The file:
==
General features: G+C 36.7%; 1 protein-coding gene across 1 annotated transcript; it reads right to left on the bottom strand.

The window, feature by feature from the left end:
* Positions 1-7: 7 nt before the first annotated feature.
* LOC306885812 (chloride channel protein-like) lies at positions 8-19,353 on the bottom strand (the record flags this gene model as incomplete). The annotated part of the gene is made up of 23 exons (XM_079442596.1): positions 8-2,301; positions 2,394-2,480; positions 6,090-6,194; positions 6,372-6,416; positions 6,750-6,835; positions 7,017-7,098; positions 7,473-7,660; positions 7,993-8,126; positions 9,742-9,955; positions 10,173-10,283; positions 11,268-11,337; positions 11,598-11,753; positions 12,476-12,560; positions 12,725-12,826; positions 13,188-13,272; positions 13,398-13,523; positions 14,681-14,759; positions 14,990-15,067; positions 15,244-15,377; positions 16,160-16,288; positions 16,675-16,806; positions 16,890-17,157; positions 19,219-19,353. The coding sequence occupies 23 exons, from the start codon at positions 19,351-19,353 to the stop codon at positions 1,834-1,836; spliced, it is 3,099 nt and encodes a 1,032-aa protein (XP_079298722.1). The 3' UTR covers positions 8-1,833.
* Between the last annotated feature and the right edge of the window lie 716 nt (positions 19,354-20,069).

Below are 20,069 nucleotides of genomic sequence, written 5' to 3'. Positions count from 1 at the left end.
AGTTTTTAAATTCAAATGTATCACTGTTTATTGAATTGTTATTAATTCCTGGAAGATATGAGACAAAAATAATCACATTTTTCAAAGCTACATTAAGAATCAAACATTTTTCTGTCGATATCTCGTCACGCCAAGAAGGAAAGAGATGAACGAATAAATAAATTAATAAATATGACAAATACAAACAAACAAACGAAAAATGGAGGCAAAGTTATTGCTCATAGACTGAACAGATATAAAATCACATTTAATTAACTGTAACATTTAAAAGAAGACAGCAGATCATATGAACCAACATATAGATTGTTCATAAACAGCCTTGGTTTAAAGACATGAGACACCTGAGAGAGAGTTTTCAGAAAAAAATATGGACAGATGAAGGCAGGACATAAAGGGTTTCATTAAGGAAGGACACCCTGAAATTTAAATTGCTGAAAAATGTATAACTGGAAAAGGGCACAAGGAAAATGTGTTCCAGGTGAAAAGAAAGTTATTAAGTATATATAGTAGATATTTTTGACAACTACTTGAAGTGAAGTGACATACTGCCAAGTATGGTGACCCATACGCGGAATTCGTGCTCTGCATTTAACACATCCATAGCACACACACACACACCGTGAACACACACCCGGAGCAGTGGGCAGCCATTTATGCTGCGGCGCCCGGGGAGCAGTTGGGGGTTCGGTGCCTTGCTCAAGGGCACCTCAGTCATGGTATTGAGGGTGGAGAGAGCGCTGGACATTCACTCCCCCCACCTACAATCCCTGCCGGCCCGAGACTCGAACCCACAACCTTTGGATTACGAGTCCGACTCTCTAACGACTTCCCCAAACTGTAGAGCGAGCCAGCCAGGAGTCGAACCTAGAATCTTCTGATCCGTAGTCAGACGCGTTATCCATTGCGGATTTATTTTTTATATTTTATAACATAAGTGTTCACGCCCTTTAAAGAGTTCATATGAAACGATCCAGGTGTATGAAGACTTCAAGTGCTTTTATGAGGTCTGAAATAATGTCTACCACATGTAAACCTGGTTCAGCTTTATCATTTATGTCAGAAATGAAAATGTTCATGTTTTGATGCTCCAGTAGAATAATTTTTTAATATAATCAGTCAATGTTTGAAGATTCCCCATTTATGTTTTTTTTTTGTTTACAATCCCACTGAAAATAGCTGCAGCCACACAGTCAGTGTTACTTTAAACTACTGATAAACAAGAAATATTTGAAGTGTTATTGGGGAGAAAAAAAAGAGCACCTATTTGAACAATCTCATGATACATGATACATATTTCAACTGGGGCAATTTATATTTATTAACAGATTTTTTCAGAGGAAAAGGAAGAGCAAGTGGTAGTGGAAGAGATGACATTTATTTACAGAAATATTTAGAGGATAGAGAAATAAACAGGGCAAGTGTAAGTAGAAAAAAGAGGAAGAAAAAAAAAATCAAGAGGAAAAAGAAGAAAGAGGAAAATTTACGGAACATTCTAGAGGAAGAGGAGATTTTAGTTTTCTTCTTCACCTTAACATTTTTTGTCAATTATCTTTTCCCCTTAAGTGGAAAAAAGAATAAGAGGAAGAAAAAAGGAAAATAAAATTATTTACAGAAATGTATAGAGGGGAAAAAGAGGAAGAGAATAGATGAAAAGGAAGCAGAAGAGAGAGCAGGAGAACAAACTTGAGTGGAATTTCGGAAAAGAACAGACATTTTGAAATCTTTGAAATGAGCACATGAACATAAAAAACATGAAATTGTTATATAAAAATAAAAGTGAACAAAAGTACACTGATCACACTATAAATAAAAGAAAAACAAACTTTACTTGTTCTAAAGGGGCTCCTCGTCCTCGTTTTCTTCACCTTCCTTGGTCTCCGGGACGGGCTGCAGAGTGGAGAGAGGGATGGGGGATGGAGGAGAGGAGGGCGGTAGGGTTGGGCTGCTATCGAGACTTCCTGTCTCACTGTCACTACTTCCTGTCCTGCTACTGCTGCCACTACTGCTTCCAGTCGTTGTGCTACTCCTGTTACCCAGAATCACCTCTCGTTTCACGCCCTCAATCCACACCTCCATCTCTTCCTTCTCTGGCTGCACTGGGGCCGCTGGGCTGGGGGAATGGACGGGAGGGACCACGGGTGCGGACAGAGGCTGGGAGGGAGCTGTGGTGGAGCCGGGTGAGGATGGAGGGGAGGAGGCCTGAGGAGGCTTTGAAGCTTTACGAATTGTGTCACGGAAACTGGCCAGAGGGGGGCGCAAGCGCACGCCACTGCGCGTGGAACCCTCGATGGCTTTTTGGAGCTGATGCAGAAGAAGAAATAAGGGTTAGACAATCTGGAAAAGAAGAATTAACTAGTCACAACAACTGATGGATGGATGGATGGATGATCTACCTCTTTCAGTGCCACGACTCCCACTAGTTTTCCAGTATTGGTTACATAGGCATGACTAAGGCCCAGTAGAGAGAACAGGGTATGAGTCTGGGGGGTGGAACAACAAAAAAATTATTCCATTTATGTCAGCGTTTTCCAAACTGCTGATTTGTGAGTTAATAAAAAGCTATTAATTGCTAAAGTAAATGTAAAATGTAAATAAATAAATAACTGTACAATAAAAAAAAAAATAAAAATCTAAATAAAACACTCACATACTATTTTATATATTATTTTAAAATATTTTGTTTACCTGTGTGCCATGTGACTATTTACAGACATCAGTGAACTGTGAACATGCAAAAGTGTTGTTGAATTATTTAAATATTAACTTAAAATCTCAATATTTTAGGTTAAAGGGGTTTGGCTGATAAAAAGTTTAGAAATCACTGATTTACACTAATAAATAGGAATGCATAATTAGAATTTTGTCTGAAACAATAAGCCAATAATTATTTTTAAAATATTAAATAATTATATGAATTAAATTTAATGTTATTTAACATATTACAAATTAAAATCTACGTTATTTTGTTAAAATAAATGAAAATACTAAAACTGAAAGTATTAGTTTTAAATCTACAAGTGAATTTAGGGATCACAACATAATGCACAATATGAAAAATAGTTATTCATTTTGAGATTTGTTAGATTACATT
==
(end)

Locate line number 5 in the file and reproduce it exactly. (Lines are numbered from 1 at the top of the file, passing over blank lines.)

* Between the last annotated feature and the right edge of the window lie 716 nt (positions 19,354-20,069).